New Rule: Square Enix Has to Stop Using the Term ‘Digital Collector’s Edition’

When perusing through the PSN new releases today, I had to stop and slack my jaw for an extended moment after witnessing one of the most inept things I’ve ever laid eyes on: a “Digital Collector’s Edition.” That’s right, Square Enix has actually released a Collector’s Edition of the digital version of Drakengard 3. What exactly does that mean, you ask? It means it that comes with “a a digital download of Drakengard 3 and the following DLC: The Japanese Voice Pack, the Caim Garb, Nier Garb, Kainé Garb, Experimental Weapon 7, One’s Prologue, Beautiful Child, and six PSN Themes: Zero, Mikhail, Cent, Octa, Decadus, and Dito.”

So it’s a digital game and downloadable content. And that’s collector’s edition…how? Since the dawn of pointless trinkets, that term has been reserved for a limited run of an item aimed at collectors. In video games, it’s been used the past few decades as a way to symbolize some sort of special content included in a version separate from the game. This usually means a shirt, statue, action figure, soundtrack CD or some sort of other novelty that video game collectors and fans of the games would love to get their mitts on.


A Proper Collector’s Edition.

In fact, Square released a physical Collector’s Edition of the game for $79.99 that included all of the aforementioned DLC plus special cover art, a novella, a soundtrack and a poster. It was limited to 5,000 units, quickly sold out and is now fetching over two hundred dollars on eBay. That’s basically the definition of a Collector’s Edition, so clearly Square knows what it means, yet defied to use reason when releasing a digital version of Drakengard 3 on PSN. In fact, this isn’t the first time the publisher has done it. They also released a Digital Collector’s Edition for Final Fantasy XIV: A Realm Reborn.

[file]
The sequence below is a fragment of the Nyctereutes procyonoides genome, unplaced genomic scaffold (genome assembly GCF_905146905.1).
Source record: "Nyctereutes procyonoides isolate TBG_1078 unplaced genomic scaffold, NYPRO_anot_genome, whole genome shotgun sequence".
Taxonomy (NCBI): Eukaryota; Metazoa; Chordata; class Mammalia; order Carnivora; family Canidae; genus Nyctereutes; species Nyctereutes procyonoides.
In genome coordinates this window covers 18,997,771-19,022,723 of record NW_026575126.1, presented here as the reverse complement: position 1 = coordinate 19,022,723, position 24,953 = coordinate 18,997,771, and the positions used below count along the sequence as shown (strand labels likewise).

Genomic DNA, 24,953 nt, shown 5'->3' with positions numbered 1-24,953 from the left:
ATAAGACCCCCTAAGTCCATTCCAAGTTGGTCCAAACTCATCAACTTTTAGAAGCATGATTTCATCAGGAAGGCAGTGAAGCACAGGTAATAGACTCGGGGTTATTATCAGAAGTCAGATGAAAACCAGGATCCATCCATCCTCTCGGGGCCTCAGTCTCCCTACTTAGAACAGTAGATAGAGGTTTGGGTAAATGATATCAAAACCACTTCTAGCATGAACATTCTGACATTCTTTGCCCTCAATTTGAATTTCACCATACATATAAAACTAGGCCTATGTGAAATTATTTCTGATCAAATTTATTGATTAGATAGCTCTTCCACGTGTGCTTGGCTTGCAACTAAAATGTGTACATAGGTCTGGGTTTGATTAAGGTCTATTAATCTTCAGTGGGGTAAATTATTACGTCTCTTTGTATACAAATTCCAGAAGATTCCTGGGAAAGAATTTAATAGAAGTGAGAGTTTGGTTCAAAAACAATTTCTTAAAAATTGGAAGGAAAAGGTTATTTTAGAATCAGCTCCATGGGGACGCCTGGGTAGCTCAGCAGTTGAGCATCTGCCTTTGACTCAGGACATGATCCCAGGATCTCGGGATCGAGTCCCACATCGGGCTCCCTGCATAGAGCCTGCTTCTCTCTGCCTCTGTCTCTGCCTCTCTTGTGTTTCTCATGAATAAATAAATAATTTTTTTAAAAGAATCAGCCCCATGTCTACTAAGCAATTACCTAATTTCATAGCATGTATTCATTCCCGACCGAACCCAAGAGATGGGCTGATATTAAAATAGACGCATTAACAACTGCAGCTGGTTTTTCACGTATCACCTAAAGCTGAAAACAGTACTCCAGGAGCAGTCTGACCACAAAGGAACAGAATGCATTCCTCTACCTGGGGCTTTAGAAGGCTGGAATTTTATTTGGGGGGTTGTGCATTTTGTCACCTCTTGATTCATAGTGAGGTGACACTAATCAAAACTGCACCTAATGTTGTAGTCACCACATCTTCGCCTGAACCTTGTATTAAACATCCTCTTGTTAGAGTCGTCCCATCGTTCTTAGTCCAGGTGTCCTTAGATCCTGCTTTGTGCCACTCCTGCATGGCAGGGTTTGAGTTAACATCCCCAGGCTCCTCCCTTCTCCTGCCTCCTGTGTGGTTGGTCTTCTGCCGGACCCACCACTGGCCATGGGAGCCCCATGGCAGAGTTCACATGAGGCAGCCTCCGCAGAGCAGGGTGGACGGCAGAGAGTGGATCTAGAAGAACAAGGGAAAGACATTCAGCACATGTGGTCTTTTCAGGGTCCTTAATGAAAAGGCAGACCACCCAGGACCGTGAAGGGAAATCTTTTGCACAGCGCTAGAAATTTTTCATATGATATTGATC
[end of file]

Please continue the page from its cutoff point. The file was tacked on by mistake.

Look, I have no problem with the switch over to digital content, but let’s not use terms that made us excited to buy a physical copy and twist them to have absolutely no meaning. Call it a “Special” or “Premium” edition, but don’t dare go near “Limited” or “Collector’s” unless you’re actually limiting the purchase of the pack. There’s no way to collect something has no limit of production or inherent value, so using the term to suggest it is just silly.

  • “There’s no way to collect something has no limit of production or inherent value, so using the term to suggest it is just silly.”

    I’m not sure I agree with that. I consider our digital game collections to be collections. They don’t have any limited supply, i don’t see how the amount of something would stop it being a collection. I could collect grains of sand if i wanted to.

    If i can collect digital content i guess i can collect DLC too, so a collectors edition that consists of the game + all the DLC could elude to that.

    I’ve bought a few “collectors editions” on Steam, i don’t think this usage is either new or likely to go away.

  • Jason Mounce

    Funny. No one has a problem that Diablo 3 and Blizzard games have begun doing this?….

    This has been going on for a while now…

    • dran

      they don’t call them collectors edditions though they call them digital delux editions that have essentially no limit to sales

      • Jason Mounce

        :L Yea but I really don’t see the difference between ‘Deluxe’ and Collectors’ they’re basically the same thing.

        I have ‘Demon’s Souls Deluxe Edition’ it was all physical but was the bigger variant of the regular edition. This is all digital from Standard or Deluxe.

        Or if all in the norm of sales: ‘Regular < Limited < Collectors/Deluxe' is how it works in my mind :/ Deluxe usually is Limited or Deluxe, but if Digital is not Limited? It can't be 'LE' so, if Digital Deluxe it's either inbetween Limited Edition quality and 'Collectors' or is Collectors? :l etc

  • Ryumoau

    i agree completely with this article. 🙂

  • James

    Seeing as a collector’s edition can be collected and a digital edition is only yours until it’s not available any more, I couldn’t agree more.